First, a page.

In Algeria, Sudan, Lebanon and Iraq, the second wave of uprisings to sweep the region scored initial successes against corrupt ruling elites; and yet the forces of oligarchy and counter revolution were able to head off any move toward popular-democratic rule. Tunisia’s democracy fell to an auto-coup by its president, Kais Saied, last July, and Sudan’s future is in the balance, following the October military coup.
A critical question is why? What were the differences between the social movements in each region, the domestic political forces arrayed against them, and the regional and geopolitical factors that intervened to shore up the status quo?
These are not questions that can easily be answered in a column. But some common factors are discernible.
Weak and strong states
The battle against dictatorship and a neoliberal economic order had already achieved some advances in Latin America prior to the recent wave of uprisings.
Despite serious shortcomings, the popular movements that rose up in the late 90s and 2000s had achieved certain victories, first in Venezuela, and later in Bolivia, Nicaragua, and Ecuador. A common element was a link between a mass movement of the poor against neoliberal economic systems, and a demand for greater popular democracy.
The endurance of the post-colonial militarised state, with its access to oil rents and dominance over a weak civil society, has been a huge obstacle to democratic development
The economic crisis and looting of oil rent in Venezuela, and the defeat of the left elsewhere, erased many gains in terms of poverty reduction and hopes for greater democracy.
In the face of coups and judicial seizures of power, as occurred in Brazil, Honduras and Ecuador, popular movements faced defeats and repression, but were not fractured and crushed as they were in the Middle East following the 2011 uprisings.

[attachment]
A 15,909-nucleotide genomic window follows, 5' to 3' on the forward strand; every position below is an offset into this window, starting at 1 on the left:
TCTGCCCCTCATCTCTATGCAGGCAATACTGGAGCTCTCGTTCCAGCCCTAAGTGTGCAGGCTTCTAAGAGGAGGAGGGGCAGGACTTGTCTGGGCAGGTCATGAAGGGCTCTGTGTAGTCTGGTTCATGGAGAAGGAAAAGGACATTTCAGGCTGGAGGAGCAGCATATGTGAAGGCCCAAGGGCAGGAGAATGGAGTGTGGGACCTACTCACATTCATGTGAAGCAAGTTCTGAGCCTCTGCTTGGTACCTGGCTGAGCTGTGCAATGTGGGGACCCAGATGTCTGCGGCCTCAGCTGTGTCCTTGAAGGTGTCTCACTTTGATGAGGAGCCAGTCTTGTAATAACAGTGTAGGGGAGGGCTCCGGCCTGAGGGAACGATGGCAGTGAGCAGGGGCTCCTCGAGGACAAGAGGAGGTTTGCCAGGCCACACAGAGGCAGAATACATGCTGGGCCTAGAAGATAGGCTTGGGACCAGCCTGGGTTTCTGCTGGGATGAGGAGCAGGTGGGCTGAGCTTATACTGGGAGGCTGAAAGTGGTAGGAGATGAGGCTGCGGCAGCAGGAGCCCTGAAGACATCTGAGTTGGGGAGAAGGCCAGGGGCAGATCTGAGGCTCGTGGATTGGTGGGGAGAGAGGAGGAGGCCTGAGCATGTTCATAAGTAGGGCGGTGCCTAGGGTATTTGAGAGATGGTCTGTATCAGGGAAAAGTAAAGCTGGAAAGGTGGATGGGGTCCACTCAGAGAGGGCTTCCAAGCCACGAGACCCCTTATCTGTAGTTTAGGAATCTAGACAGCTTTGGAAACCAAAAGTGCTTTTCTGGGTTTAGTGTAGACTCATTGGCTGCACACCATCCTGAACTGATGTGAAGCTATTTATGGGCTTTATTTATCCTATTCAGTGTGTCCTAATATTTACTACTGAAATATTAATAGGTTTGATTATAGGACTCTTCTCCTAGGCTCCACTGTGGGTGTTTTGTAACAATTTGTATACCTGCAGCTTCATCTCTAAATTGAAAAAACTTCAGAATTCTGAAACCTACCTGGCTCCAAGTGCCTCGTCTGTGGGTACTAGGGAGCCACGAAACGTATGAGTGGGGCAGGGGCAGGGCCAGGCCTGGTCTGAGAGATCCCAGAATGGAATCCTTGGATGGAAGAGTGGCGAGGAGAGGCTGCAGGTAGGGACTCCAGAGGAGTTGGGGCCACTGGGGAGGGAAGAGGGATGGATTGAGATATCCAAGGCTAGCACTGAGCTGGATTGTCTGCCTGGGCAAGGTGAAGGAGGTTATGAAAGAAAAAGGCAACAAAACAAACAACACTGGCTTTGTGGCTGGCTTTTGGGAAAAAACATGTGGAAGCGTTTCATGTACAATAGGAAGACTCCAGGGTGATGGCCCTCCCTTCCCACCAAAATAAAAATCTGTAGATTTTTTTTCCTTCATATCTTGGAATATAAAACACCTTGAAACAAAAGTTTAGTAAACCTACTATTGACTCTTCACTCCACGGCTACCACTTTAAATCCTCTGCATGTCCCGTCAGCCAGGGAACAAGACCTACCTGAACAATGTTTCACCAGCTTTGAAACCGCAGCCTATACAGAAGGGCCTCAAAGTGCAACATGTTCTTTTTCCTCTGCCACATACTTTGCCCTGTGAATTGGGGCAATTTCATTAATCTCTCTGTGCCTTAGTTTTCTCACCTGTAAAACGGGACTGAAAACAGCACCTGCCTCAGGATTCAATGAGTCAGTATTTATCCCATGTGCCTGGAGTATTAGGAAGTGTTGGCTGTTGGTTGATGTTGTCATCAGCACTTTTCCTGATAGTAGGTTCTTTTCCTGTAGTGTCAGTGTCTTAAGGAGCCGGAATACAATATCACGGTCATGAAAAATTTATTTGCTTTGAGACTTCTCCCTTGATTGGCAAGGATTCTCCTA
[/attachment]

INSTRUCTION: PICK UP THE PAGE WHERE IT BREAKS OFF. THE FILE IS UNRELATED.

There are of course big historical differences between the regions. In Latin America, the state is relatively weak as a result of centuries of colonial predation and the resistance to slavery and exploitation by its peoples. In the Arab world, the post-colonial militarised state has endured, with its access to oil rents and dominance over a weak civil society, presenting a huge obstacle to democratic development.
To paraphrase Mirabeau’s description of 18th century Prussia, as one analyst did: “Every state has an army, but in Algeria the army has a state.” Middle East states from the Gulf to North Africa spend huge sums on the military, largely to protect the elite from their own people, and fight proxy wars from Yemen to Libya.
Wars, dictators and sectarianism
The price of resistance and demands for justice are high in both regions. In the Colombian capital Bogota, Senkata in Bolivia, and Santiago in Chile, protests in 2019 were met with bullets and tear gas, just as they were in Basra, Khartoum and Cairo.
Yet from Syria to Iraq to Libya, the extreme violence of foreign-backed intervention, ingrained and pervasive military dictatorship, and violent sectarian movements backed by regional powers, ensured that popular movements were unable to achieve advances around broad goals of social justice and democracy.